When medicines and other angina treatments do not control angina, certain procedures or surgery may be needed. Examples of procedures used for the treatment of angina include:
- Coronary angioplasty
- Plaque removal
- Stent placement
- Open heart surgery (known as coronary artery bypass surgery or CABG for short).
In coronary angioplasty, also known as "balloon" angioplasty, a thin tube called a catheter is threaded through an artery into the narrowed heart vessel. The catheter has a tiny balloon at its tip, which is repeatedly inflated and deflated to open and stretch the artery. Then the balloon is deflated and the catheter removed. This process improves blood flow, reducing chest pain and helping to prevent a heart attack.
Compared with coronary artery bypass surgery, the advantages of angioplasty are:
- The procedure is less invasive
- The patient receives local anesthesia only
- The recovery period is shorter.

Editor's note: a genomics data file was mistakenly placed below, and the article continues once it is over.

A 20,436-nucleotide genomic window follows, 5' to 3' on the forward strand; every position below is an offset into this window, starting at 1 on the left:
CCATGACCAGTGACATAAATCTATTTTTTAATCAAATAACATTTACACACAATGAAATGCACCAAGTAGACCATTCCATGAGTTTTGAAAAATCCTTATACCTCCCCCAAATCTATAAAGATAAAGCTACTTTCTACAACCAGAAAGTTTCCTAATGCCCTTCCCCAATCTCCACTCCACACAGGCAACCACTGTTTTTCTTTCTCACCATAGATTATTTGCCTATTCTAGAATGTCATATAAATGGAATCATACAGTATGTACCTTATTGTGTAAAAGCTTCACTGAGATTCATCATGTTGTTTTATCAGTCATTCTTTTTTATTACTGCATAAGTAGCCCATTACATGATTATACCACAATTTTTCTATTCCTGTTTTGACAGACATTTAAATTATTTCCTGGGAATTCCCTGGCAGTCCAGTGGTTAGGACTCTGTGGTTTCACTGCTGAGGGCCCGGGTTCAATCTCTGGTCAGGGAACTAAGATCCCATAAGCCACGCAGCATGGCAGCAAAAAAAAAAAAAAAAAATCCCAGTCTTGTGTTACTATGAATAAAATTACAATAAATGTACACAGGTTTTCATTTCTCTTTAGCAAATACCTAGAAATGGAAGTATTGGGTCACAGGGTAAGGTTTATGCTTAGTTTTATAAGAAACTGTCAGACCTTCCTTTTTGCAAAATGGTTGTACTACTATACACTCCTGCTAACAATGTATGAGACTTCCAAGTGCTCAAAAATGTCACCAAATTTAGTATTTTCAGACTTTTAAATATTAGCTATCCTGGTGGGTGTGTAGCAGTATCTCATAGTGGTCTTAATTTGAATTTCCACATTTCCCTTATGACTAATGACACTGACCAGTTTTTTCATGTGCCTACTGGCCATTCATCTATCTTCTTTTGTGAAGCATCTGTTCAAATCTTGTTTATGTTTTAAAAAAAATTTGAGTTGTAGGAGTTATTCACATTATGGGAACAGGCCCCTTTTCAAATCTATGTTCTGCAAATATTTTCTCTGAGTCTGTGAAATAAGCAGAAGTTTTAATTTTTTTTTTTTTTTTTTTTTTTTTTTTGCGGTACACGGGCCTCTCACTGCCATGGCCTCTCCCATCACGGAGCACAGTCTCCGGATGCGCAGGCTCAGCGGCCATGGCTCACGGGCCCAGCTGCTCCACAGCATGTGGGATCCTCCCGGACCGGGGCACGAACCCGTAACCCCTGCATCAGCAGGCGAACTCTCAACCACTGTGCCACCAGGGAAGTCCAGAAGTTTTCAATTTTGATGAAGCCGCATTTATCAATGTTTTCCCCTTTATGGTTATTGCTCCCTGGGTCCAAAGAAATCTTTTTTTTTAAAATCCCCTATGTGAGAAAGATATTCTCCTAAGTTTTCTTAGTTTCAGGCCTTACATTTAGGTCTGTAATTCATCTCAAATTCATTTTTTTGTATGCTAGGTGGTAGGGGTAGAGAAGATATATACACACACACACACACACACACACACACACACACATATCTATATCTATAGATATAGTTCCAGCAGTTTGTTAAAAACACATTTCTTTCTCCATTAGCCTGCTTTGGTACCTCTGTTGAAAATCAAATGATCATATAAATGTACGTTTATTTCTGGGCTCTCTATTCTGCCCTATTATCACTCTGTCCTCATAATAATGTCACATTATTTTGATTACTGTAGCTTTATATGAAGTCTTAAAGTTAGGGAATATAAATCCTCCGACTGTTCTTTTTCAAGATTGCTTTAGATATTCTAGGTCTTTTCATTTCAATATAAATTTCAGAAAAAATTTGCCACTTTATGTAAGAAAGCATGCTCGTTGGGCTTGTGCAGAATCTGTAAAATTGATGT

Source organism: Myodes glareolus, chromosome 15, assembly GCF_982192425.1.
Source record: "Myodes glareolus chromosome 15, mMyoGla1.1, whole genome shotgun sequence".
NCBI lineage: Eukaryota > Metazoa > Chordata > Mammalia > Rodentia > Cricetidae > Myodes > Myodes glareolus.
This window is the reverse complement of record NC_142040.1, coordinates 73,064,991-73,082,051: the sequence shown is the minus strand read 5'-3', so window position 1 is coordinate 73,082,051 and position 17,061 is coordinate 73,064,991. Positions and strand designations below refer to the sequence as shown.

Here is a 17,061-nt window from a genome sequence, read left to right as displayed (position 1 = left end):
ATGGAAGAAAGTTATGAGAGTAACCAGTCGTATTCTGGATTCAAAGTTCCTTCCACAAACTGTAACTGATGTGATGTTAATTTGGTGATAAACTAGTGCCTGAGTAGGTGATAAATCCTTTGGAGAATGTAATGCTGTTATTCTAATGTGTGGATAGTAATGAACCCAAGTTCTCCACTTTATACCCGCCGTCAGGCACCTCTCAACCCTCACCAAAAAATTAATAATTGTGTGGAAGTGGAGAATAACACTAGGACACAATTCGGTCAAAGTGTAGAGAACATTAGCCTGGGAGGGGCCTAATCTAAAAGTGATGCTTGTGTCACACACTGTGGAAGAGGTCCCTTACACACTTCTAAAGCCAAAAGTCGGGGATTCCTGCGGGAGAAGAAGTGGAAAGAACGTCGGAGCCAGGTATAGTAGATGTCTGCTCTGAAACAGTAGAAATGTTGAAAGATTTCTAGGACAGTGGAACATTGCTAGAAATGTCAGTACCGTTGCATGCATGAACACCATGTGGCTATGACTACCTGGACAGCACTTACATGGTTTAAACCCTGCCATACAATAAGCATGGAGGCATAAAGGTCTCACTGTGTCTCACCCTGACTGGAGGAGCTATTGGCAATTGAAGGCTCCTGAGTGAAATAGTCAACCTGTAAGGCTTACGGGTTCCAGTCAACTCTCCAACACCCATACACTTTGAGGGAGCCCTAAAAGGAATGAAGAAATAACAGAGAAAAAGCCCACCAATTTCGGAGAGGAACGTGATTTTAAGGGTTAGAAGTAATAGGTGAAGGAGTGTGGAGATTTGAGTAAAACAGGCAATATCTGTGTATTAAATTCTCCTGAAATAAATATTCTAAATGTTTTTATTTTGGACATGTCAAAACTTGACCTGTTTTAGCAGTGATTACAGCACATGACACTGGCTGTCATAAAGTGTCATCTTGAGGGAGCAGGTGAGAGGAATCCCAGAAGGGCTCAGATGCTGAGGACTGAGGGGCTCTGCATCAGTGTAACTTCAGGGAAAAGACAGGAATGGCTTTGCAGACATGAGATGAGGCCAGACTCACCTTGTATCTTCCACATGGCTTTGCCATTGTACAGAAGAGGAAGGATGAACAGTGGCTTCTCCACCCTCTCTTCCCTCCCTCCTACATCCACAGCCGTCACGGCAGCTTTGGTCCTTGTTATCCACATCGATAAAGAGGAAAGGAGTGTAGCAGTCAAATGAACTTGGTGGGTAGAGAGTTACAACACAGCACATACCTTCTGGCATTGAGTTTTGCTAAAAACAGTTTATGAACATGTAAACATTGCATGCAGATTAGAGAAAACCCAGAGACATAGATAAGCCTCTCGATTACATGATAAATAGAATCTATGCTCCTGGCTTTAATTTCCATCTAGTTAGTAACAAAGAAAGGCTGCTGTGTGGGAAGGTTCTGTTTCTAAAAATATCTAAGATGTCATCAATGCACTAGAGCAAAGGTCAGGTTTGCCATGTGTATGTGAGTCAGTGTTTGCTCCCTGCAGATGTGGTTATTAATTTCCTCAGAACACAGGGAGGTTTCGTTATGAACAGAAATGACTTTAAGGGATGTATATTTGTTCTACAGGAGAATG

The disadvantage is that, in some cases, the artery closes up again. If this happens, you will need a second angioplasty or bypass surgery.
In most cases, coronary angioplasty is a planned procedure. However, it is also used as an emergency treatment during a heart attack to quickly open a blocked coronary artery. The procedure minimizes damage during a heart attack and restores blood flow to the heart muscle.
Plaque is the buildup of cholesterol, fat, and other substances in an artery's inner lining. Several procedures have been developed to remove harmful plaque from arteries. In a procedure called an atherectomy, a catheter with a rotating shaver on its tip is inserted into an artery to cut away plaque. Another plaque-removal technique is laser angioplasty, in which a catheter with a laser at its tip is threaded into an artery, where it vaporizes the plaque. Each of these procedures may be used alone or with coronary angioplasty.